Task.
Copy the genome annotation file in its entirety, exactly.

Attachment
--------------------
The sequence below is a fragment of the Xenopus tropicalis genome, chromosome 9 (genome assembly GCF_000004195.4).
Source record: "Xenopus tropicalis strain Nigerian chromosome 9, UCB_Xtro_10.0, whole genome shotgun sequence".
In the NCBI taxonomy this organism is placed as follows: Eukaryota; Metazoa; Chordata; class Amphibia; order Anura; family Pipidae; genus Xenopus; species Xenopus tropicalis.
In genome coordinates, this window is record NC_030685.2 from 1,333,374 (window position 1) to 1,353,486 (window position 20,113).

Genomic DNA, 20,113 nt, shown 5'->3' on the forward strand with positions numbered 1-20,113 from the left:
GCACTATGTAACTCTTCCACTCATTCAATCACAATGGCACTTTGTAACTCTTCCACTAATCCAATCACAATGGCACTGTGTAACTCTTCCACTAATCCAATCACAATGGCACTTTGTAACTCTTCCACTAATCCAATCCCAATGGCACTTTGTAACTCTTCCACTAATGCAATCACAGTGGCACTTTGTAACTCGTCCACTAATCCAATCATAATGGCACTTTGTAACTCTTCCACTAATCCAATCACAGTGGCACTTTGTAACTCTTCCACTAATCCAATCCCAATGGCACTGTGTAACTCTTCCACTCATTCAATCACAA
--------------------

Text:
The sequence below is a fragment of the Xenopus tropicalis genome, chromosome 9 (genome assembly GCF_000004195.4).
Source record: "Xenopus tropicalis strain Nigerian chromosome 9, UCB_Xtro_10.0, whole genome shotgun sequence".
In the NCBI taxonomy this organism is placed as follows: Eukaryota; Metazoa; Chordata; class Amphibia; order Anura; family Pipidae; genus Xenopus; species Xenopus tropicalis.
In genome coordinates, this window is record NC_030685.2 from 1,333,374 (window position 1) to 1,353,486 (window position 20,113).

Genomic DNA, 20,113 nt, shown 5'->3' on the forward strand with positions numbered 1-20,113 from the left:
GCACTATGTAACTCTTCCACTCATTCAATCACAATGGCACTTTGTAACTCTTCCACTAATCCAATCACAATGGCACTGTGTAACTCTTCCACTAATCCAATCACAATGGCACTTTGTAACTCTTCCACTAATCCAATCCCAATGGCACTTTGTAACTCTTCCACTAATGCAATCACAGTGGCACTTTGTAACTCGTCCACTAATCCAATCATAATGGCACTTTGTAACTCTTCCACTAATCCAATCACAGTGGCACTTTGTAACTCTTCCACTAATCCAATCCCAATGGCACTGTGTAACTCTTCCACTCATTCAATCACAA